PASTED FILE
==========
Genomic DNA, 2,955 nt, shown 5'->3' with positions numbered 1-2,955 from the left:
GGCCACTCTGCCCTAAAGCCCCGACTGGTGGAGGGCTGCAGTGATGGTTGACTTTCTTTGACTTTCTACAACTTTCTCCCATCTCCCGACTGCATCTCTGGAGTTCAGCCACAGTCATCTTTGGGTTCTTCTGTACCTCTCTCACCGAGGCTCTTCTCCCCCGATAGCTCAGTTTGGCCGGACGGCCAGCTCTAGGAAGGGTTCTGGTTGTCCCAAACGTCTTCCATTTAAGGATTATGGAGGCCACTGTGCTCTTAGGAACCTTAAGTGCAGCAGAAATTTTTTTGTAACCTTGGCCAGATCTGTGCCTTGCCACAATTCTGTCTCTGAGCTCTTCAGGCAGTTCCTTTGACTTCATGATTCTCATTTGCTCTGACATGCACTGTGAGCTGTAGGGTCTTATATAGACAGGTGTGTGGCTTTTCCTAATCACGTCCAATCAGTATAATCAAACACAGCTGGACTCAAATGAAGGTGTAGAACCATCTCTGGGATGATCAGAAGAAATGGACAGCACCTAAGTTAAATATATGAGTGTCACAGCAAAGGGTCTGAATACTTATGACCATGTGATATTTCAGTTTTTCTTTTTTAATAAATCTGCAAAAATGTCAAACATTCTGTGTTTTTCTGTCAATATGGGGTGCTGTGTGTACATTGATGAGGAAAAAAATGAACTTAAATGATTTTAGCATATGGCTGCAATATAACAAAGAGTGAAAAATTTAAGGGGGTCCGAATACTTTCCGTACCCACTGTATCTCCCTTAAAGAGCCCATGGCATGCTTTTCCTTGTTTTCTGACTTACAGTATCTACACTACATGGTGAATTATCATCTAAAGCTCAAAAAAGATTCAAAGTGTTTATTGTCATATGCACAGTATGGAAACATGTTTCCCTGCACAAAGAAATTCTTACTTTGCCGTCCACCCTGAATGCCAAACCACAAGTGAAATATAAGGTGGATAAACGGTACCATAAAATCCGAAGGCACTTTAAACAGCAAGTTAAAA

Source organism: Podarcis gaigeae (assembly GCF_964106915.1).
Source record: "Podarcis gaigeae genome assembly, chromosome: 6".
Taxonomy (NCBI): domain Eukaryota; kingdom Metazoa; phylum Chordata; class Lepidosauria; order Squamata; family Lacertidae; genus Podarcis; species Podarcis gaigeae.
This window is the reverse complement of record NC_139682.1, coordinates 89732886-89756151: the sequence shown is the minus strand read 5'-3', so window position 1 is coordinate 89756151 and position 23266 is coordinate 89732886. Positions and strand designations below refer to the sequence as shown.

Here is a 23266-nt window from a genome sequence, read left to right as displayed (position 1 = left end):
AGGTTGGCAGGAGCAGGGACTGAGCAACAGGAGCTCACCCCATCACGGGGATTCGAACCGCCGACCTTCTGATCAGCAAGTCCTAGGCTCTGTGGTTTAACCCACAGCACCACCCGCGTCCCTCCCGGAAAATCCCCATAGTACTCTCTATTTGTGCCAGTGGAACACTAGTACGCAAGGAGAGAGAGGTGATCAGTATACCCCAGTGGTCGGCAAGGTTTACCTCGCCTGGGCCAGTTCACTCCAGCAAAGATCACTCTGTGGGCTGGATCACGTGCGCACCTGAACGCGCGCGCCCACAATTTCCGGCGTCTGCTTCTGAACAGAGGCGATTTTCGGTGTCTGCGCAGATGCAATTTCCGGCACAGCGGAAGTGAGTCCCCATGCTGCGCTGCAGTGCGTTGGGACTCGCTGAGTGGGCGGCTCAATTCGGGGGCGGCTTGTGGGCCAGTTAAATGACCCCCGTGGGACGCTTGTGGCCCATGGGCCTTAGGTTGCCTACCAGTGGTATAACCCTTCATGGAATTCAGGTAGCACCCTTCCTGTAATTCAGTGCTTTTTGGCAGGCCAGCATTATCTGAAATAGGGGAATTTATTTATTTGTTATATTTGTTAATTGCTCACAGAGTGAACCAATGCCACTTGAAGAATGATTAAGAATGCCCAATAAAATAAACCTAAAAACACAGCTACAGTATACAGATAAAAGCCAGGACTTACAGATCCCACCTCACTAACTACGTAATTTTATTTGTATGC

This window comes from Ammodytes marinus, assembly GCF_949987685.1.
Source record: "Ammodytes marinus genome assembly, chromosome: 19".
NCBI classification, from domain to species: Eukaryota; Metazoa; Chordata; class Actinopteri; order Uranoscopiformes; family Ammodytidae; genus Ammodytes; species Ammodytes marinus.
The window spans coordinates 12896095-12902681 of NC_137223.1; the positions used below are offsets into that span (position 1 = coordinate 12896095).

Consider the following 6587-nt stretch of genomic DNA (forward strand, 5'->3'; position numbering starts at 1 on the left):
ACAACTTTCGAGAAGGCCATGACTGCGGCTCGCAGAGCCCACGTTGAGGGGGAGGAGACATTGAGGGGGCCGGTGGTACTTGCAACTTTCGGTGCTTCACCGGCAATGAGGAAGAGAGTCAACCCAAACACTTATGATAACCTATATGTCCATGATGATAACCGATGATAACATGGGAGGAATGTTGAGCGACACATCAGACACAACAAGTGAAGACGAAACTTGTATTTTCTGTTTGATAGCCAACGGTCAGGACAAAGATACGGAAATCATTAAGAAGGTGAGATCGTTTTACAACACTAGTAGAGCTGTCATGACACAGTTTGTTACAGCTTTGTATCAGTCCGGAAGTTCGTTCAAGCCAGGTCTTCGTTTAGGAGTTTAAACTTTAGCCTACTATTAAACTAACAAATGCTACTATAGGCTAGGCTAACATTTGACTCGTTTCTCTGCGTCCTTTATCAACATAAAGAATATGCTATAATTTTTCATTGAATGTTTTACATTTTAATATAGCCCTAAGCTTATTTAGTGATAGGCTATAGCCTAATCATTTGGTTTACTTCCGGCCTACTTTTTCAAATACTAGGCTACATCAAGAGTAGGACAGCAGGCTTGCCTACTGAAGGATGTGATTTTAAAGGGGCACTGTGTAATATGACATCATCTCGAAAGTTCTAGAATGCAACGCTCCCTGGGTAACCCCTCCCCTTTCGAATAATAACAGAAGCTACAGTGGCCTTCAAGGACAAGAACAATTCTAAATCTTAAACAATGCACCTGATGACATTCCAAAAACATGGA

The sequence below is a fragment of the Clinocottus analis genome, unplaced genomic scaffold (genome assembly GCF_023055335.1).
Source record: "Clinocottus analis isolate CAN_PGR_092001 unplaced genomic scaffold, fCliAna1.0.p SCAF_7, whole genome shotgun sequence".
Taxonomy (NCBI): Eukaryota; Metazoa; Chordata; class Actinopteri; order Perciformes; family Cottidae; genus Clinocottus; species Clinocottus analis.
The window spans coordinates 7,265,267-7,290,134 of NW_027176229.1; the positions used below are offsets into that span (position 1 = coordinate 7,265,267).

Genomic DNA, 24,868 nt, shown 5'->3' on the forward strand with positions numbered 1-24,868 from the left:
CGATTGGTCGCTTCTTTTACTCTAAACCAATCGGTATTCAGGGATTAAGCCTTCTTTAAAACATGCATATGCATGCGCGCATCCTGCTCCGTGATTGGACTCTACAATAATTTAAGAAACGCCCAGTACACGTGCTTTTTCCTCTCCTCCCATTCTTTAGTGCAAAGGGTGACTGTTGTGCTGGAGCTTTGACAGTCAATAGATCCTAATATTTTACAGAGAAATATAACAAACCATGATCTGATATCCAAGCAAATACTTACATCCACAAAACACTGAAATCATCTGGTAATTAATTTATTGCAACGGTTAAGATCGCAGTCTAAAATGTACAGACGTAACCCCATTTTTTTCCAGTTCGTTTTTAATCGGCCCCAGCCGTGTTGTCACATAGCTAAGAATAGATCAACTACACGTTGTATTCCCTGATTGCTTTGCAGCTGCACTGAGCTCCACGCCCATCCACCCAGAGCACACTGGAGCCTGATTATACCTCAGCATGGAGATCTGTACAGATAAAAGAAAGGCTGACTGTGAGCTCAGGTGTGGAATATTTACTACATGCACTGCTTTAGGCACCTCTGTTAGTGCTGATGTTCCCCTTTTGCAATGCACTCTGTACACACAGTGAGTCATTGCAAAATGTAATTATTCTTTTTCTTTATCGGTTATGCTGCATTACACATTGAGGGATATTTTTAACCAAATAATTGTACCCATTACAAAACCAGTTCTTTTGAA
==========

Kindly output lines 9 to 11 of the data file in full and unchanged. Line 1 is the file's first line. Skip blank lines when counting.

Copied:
This window comes from Ammodytes marinus, assembly GCF_949987685.1.
Source record: "Ammodytes marinus genome assembly, chromosome: 19".
NCBI classification, from domain to species: Eukaryota; Metazoa; Chordata; class Actinopteri; order Uranoscopiformes; family Ammodytidae; genus Ammodytes; species Ammodytes marinus.